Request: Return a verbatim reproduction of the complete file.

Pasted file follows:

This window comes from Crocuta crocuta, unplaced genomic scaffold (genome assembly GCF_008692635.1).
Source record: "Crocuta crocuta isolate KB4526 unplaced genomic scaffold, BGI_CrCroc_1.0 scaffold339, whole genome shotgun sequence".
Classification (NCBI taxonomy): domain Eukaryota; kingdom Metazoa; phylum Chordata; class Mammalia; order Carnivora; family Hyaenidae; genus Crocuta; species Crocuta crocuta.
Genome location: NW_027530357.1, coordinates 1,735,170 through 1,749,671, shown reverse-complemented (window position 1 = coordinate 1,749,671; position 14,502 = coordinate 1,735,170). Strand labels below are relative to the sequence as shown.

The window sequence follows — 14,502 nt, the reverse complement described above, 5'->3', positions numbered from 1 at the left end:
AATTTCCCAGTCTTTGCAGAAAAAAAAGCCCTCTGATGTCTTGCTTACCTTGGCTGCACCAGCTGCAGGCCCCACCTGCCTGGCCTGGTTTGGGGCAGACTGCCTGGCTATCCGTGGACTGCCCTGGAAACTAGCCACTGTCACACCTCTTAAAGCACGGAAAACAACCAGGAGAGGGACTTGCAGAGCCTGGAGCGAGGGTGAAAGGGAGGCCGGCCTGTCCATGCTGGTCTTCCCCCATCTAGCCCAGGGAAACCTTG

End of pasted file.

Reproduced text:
This window comes from Crocuta crocuta, unplaced genomic scaffold (genome assembly GCF_008692635.1).
Source record: "Crocuta crocuta isolate KB4526 unplaced genomic scaffold, BGI_CrCroc_1.0 scaffold339, whole genome shotgun sequence".
Classification (NCBI taxonomy): domain Eukaryota; kingdom Metazoa; phylum Chordata; class Mammalia; order Carnivora; family Hyaenidae; genus Crocuta; species Crocuta crocuta.
Genome location: NW_027530357.1, coordinates 1,735,170 through 1,749,671, shown reverse-complemented (window position 1 = coordinate 1,749,671; position 14,502 = coordinate 1,735,170). Strand labels below are relative to the sequence as shown.

The window sequence follows — 14,502 nt, the reverse complement described above, 5'->3', positions numbered from 1 at the left end:
AATTTCCCAGTCTTTGCAGAAAAAAAAGCCCTCTGATGTCTTGCTTACCTTGGCTGCACCAGCTGCAGGCCCCACCTGCCTGGCCTGGTTTGGGGCAGACTGCCTGGCTATCCGTGGACTGCCCTGGAAACTAGCCACTGTCACACCTCTTAAAGCACGGAAAACAACCAGGAGAGGGACTTGCAGAGCCTGGAGCGAGGGTGAAAGGGAGGCCGGCCTGTCCATGCTGGTCTTCCCCCATCTAGCCCAGGGAAACCTTG